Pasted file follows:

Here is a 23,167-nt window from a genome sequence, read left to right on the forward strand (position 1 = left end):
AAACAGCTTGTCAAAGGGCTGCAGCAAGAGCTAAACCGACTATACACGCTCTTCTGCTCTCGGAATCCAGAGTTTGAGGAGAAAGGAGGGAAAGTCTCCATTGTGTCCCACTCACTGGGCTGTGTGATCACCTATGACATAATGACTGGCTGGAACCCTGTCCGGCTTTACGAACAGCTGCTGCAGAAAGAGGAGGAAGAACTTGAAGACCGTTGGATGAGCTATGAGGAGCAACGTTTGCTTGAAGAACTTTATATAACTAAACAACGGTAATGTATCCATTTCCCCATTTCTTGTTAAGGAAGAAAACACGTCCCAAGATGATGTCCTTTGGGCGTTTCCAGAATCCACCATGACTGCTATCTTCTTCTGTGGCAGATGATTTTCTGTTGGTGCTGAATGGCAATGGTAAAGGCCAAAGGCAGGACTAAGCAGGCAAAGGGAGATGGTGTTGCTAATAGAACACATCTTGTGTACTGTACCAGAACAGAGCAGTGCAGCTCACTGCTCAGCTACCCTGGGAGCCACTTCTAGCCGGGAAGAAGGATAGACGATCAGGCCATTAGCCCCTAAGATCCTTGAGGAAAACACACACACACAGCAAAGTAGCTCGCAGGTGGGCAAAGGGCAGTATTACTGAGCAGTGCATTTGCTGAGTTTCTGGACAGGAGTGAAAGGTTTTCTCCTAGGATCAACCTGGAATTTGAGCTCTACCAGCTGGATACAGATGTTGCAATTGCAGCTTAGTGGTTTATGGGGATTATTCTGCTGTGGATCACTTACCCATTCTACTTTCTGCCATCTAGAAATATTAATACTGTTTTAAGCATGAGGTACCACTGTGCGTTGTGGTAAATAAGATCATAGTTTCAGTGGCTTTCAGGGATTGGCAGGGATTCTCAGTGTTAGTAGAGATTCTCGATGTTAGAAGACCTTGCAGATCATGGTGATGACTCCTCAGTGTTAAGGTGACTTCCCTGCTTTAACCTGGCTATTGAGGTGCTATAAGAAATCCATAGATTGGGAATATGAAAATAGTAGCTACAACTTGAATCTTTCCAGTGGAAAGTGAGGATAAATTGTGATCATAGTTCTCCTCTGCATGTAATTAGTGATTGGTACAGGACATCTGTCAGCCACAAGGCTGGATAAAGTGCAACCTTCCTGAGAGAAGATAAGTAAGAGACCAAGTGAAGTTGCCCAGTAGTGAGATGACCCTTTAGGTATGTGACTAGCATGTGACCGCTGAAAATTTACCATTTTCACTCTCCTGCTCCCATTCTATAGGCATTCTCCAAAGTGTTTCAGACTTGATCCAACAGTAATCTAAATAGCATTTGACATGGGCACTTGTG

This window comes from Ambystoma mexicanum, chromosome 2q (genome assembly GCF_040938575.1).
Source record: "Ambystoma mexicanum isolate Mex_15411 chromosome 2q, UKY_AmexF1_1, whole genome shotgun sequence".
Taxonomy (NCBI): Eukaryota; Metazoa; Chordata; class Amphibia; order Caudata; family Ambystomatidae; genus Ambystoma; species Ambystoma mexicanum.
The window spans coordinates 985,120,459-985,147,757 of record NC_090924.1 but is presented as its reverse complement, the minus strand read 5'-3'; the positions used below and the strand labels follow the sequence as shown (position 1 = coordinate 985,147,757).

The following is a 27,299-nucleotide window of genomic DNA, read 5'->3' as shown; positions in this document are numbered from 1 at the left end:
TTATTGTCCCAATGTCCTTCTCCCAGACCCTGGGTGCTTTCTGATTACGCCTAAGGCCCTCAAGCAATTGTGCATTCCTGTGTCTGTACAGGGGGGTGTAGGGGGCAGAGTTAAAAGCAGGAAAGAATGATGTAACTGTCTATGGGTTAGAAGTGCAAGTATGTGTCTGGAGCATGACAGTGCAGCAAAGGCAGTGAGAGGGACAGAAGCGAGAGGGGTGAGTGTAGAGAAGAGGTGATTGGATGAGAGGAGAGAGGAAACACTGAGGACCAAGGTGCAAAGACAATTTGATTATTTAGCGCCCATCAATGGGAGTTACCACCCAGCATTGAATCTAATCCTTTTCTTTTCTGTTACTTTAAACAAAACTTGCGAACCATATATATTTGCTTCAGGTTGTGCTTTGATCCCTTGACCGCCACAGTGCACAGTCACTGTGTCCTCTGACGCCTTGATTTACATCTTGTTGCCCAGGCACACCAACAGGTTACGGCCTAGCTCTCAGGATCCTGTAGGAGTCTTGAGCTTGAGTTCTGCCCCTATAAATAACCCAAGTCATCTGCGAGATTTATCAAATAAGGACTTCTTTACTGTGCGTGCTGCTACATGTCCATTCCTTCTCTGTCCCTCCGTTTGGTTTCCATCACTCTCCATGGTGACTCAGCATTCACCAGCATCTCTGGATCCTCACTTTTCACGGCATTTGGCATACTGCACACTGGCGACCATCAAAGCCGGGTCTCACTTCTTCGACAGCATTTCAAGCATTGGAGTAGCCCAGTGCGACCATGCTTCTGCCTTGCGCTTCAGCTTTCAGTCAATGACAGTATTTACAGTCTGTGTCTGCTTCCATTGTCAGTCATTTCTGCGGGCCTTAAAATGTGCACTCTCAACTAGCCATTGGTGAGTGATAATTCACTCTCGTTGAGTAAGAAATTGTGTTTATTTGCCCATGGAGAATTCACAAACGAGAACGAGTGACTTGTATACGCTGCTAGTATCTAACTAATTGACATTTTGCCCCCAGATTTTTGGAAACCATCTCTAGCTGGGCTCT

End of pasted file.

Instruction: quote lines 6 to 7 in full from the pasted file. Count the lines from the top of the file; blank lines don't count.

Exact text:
The window spans coordinates 985,120,459-985,147,757 of record NC_090924.1 but is presented as its reverse complement, the minus strand read 5'-3'; the positions used below and the strand labels follow the sequence as shown (position 1 = coordinate 985,147,757).

The following is a 27,299-nucleotide window of genomic DNA, read 5'->3' as shown; positions in this document are numbered from 1 at the left end: